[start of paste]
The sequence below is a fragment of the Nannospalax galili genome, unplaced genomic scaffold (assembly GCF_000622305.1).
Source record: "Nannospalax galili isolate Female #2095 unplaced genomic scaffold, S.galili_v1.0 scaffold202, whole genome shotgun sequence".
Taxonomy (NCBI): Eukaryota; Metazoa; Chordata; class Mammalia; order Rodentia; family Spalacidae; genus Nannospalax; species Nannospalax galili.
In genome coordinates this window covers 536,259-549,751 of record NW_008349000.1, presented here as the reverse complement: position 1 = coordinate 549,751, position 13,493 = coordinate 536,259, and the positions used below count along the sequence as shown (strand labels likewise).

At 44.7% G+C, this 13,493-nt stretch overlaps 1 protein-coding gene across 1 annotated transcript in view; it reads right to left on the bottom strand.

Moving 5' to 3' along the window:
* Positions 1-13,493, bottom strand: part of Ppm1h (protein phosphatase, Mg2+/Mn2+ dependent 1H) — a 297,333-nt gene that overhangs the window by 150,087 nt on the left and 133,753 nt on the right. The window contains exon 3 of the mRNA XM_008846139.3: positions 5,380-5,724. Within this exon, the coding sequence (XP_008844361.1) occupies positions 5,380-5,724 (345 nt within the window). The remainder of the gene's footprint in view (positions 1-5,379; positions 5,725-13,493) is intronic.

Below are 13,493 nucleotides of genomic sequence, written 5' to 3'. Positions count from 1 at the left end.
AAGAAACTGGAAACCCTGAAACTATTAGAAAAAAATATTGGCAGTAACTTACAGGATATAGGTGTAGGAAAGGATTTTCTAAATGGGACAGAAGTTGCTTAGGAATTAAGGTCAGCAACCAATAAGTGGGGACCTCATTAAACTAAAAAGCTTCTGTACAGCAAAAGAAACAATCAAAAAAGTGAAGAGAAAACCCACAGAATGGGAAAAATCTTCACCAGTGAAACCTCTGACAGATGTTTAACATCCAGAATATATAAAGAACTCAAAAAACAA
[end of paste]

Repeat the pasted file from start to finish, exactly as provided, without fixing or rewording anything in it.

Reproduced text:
The sequence below is a fragment of the Nannospalax galili genome, unplaced genomic scaffold (assembly GCF_000622305.1).
Source record: "Nannospalax galili isolate Female #2095 unplaced genomic scaffold, S.galili_v1.0 scaffold202, whole genome shotgun sequence".
Taxonomy (NCBI): Eukaryota; Metazoa; Chordata; class Mammalia; order Rodentia; family Spalacidae; genus Nannospalax; species Nannospalax galili.
In genome coordinates this window covers 536,259-549,751 of record NW_008349000.1, presented here as the reverse complement: position 1 = coordinate 549,751, position 13,493 = coordinate 536,259, and the positions used below count along the sequence as shown (strand labels likewise).

At 44.7% G+C, this 13,493-nt stretch overlaps 1 protein-coding gene across 1 annotated transcript in view; it reads right to left on the bottom strand.

Moving 5' to 3' along the window:
* Positions 1-13,493, bottom strand: part of Ppm1h (protein phosphatase, Mg2+/Mn2+ dependent 1H) — a 297,333-nt gene that overhangs the window by 150,087 nt on the left and 133,753 nt on the right. The window contains exon 3 of the mRNA XM_008846139.3: positions 5,380-5,724. Within this exon, the coding sequence (XP_008844361.1) occupies positions 5,380-5,724 (345 nt within the window). The remainder of the gene's footprint in view (positions 1-5,379; positions 5,725-13,493) is intronic.

Below are 13,493 nucleotides of genomic sequence, written 5' to 3'. Positions count from 1 at the left end.
AAGAAACTGGAAACCCTGAAACTATTAGAAAAAAATATTGGCAGTAACTTACAGGATATAGGTGTAGGAAAGGATTTTCTAAATGGGACAGAAGTTGCTTAGGAATTAAGGTCAGCAACCAATAAGTGGGGACCTCATTAAACTAAAAAGCTTCTGTACAGCAAAAGAAACAATCAAAAAAGTGAAGAGAAAACCCACAGAATGGGAAAAATCTTCACCAGTGAAACCTCTGACAGATGTTTAACATCCAGAATATATAAAGAACTCAAAAAACAA